An Explanation of Intended Effect (EIE) for the draft Design and Place State Environmental Planning Policy (D&P SEPP) has been released for public consultation and is expected to streamline the delivery of good design in NSW.
- The D&P SEPP is intended to be a single reference point for design considerations associated with development in NSW and will introduce new mandatory relevant considerations for development applications (DAs), in particular relating to resilience, public space and liveability.
- It will subsume parts of the current State Environmental Planning Policy No 65 – Design Quality of Residential Apartment Development (SEPP 65) and will incorporate and repeal all requirements in the State Environmental Planning Policy (Building Sustainability Index: BASIX) 2004 (BASIX SEPP).
- Public consultation on the draft D&P SEPP closes 31 March 2021.
Purpose of the D&P SEPP
The D&P SEPP is intended to be a single reference point for design considerations associated with development in NSW.
It will establish the following five principles for design and assessment of places in NSW:
- Design places with beauty and character – to encourage attractive built environments which consider local character, heritage and culture.
- Design inviting public spaces – to encourage high quality public spaces which foster active lifestyles and local connections.
- Design productive and connected places – to facilitate places with sufficient densities to sustain active transport connections.
- Design sustainable and greener places – to encourage environmentally sustainable places which reduce emissions and use water, energy and materials efficiently.
- Design resilient and diverse places – to ensure places can adapt and respond to challenges such as climate change and create neighbourhoods which facilitate inclusive communities and ageing in place.
The EIE for the proposed D&P SEPP sets out that considerations of Country will be prioritised. The EIE contemplates that all development will have regard to Connecting with Country – A draft framework for understanding the value of Aboriginal knowledge in the design and planning of spaces (GANSW 2020), which will provide a framework for developing connections with Country to inform planning and design of development in New South Wales.
The D&P SEPP will also seek to implement lessons learned from the COVID-19 pandemic, as reflected in a number of the new mandatory considerations discussed below.
D&P SEPP will apply to most planning pathways
The D&P SEPP will apply to most planning pathways in NSW, in particular:
- development applications (where local councils are the consent authority), State significant development and State significant infrastructure (where the D&P SEPP is applicable) will be required to demonstrate how design considerations relevant to the proposal have been satisfied; and
- gateway assessments will also be required to consider relevant principles under the D&P SEPP.
Whether the D&P SEPP will apply to assessments under Part 5 of the Environmental Planning and Assessment Act 1979 (NSW) (EP&A Act) will be confirmed at a later date.
D&P SEPP will consolidate and introduce new design and place considerations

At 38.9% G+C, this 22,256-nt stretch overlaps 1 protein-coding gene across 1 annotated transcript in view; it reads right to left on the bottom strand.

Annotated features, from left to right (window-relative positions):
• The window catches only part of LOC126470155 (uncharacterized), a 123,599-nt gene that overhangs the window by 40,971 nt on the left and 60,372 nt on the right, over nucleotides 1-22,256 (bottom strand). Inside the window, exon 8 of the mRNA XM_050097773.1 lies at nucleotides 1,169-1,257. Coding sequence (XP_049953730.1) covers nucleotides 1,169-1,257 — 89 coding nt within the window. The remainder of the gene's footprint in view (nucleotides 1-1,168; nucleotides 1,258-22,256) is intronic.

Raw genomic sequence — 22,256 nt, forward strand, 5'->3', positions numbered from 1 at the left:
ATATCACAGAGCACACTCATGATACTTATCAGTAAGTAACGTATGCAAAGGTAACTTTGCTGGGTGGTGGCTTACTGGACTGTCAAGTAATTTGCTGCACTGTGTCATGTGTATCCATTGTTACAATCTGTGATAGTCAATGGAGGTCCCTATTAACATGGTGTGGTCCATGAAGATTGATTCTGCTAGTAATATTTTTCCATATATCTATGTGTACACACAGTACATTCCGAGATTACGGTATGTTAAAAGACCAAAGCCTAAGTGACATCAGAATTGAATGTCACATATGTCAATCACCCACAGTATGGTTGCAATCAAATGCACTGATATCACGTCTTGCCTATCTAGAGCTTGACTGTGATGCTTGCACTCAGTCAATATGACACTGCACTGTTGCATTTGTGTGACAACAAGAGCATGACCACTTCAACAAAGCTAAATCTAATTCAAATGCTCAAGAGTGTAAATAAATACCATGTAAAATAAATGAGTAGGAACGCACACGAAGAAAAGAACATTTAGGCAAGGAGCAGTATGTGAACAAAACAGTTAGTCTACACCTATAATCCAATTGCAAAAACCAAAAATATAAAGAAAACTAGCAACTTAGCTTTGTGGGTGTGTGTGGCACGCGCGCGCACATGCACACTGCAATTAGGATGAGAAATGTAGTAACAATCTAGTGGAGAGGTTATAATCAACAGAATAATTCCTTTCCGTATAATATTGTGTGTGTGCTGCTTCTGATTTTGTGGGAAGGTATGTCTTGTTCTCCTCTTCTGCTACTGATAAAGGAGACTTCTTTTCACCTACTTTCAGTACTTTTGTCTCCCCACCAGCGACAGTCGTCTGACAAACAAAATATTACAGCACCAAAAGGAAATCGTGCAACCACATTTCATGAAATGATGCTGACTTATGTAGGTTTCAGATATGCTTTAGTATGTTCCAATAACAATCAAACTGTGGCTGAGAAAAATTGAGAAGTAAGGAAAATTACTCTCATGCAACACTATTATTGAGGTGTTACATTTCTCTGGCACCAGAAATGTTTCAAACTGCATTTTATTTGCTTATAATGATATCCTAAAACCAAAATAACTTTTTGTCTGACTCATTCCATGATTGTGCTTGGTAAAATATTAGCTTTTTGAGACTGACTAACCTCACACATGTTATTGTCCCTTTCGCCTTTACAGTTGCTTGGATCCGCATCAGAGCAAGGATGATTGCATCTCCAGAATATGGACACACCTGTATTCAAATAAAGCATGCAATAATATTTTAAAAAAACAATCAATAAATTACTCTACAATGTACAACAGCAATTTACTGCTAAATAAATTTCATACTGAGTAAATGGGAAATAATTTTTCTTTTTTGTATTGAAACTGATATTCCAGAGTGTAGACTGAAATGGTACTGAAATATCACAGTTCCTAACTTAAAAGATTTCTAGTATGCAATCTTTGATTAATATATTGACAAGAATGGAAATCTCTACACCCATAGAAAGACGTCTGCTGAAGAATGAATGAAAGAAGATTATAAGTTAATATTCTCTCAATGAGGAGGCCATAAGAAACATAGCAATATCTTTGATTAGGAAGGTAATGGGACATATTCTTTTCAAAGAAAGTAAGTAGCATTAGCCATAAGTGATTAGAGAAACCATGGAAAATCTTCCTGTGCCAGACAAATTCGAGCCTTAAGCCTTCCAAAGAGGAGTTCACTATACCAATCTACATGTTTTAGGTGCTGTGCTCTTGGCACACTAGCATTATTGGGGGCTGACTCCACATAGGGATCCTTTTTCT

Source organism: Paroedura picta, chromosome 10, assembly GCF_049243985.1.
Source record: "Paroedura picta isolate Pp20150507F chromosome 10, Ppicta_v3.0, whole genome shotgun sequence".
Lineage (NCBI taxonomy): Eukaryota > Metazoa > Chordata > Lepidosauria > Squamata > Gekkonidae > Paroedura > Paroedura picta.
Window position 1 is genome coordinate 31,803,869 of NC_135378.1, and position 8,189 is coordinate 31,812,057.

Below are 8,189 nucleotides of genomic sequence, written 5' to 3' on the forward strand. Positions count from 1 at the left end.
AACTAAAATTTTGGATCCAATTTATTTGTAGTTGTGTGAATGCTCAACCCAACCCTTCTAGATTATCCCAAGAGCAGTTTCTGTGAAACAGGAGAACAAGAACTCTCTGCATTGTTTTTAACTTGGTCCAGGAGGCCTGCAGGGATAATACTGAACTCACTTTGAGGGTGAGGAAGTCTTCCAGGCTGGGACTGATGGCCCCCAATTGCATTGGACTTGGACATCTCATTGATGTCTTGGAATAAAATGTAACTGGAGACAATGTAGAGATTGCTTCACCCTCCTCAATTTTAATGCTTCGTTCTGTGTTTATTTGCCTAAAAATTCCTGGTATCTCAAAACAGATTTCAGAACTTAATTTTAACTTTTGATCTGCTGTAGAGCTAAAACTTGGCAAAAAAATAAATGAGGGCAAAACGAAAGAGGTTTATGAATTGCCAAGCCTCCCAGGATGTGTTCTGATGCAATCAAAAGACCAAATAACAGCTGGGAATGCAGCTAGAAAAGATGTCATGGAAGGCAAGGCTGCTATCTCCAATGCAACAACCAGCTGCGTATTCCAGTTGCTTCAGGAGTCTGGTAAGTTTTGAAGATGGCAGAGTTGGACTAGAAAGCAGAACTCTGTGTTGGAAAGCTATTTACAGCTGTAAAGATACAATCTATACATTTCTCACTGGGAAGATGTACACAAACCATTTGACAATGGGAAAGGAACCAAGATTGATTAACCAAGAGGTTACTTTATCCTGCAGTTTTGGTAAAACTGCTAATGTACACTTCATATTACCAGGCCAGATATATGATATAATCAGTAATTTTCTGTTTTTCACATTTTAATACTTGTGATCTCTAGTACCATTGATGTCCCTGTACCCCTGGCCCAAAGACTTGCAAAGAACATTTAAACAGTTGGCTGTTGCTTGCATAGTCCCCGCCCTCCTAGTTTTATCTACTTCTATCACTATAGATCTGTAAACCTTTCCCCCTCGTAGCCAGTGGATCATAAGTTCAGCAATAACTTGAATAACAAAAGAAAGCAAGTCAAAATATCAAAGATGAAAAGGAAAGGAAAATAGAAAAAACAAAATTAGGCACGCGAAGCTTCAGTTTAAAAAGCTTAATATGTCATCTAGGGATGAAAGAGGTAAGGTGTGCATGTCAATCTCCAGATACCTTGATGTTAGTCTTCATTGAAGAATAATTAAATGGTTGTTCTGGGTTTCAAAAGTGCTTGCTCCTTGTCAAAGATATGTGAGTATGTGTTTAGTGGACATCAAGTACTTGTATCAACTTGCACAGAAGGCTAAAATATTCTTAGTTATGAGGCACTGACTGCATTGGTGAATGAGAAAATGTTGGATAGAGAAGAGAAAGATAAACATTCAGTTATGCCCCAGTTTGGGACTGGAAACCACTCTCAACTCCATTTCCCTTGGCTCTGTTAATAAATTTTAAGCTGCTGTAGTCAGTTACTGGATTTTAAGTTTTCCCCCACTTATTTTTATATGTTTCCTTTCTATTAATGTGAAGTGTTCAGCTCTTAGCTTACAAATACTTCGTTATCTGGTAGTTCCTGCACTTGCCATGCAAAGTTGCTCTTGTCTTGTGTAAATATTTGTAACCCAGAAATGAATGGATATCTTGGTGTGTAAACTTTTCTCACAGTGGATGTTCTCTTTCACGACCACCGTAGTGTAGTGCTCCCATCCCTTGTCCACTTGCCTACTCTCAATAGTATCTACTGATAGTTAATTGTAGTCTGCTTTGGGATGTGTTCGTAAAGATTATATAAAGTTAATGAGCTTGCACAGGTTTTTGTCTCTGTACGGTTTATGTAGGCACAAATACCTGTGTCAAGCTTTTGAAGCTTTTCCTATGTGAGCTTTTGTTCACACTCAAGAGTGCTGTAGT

The D&P SEPP will consolidate existing considerations and introduce new mandatory relevant considerations under section 4.15 of the EP&A Act.
- Local living – all housing in urban areas of new precincts is to be within a 20 minute walk of local shops, a 5 minute walk of local public open space and, where possible, within a 20 minute walk of primary schools, district open spaces, public transport and supermarkets.
- Public space – there is to be equitable distribution of accessible and well-designed public space, with no net loss of public space.
- Resilience – developments must take an integrated approach to site-specific risks and must have strategies to reduce or avoid occupants’ vulnerability to those risks, particularly bushfire, flooding, extreme heat and coastal erosion.
- Activation – there must be non-residential activation on a minimum percentage of frontage of site facing activity streets.
The D&P SEPP will also introduce a requirement that developments that are three or more storeys or have open space over 1,000m2 must be designed by a suitably qualified professional (being, a registered architect, registered landscape architect and/or qualified designer).
D&P SEPP to consolidate existing instruments
The D&P SEPP will also change or repeal certain existing instruments, including:
- SEPP 65: design review, panels and application of the Apartment Design Guide (ADG) will continue to apply under SEPP 65. However, the D&P SEPP will subsume SEPP 65 in a number of ways, including by:
- replacing the SEPP 65 design quality principles with the principles under the D&P SEPP; and
- removing precinct-scale considerations from the ADG and guidance for development control plans.
- BASIX SEPP: the BASIX SEPP will be repealed and all provisions transferred to the D&P SEPP.
Following public consultation, the D&P SEPP will be updated and exhibited again in late 2021, with the aim of being finalised by the end of 2021.
By Peter Briggs, Partner, Tom Dougherty, Senior Associate and Brigitte Rheinberger, Solicitor.
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